Delaying conferral of a degree means that students do not receive a diploma, nor does the university consider them graduates. Students in this category may not transfer to Stanford academic units earned elsewhere, nor may graduate students enroll TGR or work on their thesis or dissertation. Please note that all Stanford students are now required to be enrolled in a “graduation quarter” in the quarter they apply to graduate (see the Stanford Bulletin or contact the Registrar’s Office for details).

International students are strongly encouraged to discuss with staff at the Bechtel International Center before a judicial hearing the possible negative impact that a delayed conferral (as opposed to an actual suspension) might have on their immigration status. Because of university academic process and procedures, visa/SEVIS issues, as well as post-graduation requirements by graduate schools and possible employers, international students facing a likely delayed degree conferral are strongly encouraged to present to their respective Judicial Panels verifiable documentation outlining the impact of this sanction as opposed to other possible sanctions.

G. Suspension


Loss of student status for specified period of time. All rights and privileges of student status are suspended during this time, including but not limited to: the right to attend classes; use library facilities; use any other facilities of the university except those open to the general public; obtain credit for any academic work; engage in any activities, or hold any position on any University committee or student organization, whether appointive or elective; live in student housing; participate in intercollegiate athletics.

A student under suspension or who has been suspended in a future term continues to be subject to university rules governing student conduct and shall be treated as a student for all disciplinary purposes.

Explanation by the Board on Judicial Affairs

For first-time violations of the Honor Code, the standard sanctions are a one-quarter suspension and 40 hours of community service. Judicial Panels will specify which quarter is to serve as the term of suspension; generally, that term is the next quarter in which students had intended to enroll. Students may request a different term, but Judicial Panels are not obligated to agree (for instance, they have no obligation to help ensure offending students graduate “on time”). Only in limited circumstances have Judicial Panels granted requests to move a quarter of suspension (Sanctioning Factors).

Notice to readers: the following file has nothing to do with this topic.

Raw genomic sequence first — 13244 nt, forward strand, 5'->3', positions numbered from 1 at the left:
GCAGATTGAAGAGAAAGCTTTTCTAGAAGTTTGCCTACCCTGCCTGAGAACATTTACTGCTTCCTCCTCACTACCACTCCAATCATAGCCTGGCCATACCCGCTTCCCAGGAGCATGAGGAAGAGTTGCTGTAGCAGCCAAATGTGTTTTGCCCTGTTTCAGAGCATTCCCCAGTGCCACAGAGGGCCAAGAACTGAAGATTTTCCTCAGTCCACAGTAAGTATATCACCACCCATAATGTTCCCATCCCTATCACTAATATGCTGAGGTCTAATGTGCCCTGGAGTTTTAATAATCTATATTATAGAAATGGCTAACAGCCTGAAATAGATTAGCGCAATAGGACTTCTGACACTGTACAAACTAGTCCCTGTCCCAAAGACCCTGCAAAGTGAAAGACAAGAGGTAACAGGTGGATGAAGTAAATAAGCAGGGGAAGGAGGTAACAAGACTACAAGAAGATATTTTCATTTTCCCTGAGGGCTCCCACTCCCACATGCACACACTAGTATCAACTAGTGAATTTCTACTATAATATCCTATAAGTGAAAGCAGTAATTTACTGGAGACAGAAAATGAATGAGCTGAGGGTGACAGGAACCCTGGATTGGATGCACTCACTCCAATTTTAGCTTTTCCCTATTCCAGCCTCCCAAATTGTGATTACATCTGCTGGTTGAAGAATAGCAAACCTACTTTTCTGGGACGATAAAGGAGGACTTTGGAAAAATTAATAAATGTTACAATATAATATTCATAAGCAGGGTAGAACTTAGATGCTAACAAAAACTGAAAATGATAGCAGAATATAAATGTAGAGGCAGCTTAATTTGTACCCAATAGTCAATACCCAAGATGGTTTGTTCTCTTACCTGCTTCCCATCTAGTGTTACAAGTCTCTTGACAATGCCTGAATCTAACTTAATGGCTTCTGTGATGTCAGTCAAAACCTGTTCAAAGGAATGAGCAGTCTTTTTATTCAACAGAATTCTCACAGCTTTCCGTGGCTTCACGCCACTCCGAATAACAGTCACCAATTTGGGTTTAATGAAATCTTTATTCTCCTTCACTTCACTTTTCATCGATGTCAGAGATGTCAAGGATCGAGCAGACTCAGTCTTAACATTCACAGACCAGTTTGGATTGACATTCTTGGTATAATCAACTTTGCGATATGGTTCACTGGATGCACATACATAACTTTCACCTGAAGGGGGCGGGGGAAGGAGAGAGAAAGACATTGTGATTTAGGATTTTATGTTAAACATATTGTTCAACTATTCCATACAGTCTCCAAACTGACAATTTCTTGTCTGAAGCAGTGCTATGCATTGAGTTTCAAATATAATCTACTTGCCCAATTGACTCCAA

Judicial Panels also may impose an immediate suspension, even if the student already has enrolled in that particular quarter. This scenario is most likely to occur when students are seen as a danger to themselves or others, when it is early on in the student’s final quarter of enrollment, or in extremely egregious cases. (Students in this situation should contact the Registrar’s Office and Housing Assignment Services to inquire about financial consequences.)

Judicial Panels have consistently agreed that there is no sanction or set of sanctions comparable to actual suspension. Thus, if the facts justify suspension, and actual suspension is possible, it would be extremely unusual for a panel to consider alternate sanctions.

Two commonly overlooked implications of a judicial suspension are that students may not transfer credits earned elsewhere during a suspension to meet Stanford degree requirements, nor may a student participate in any university-sponsored activity during a suspension, whether the activity is academic or extra-curricular. A suspension does not prevent someone from working on campus if the position does not require the employee to be an enrolled student.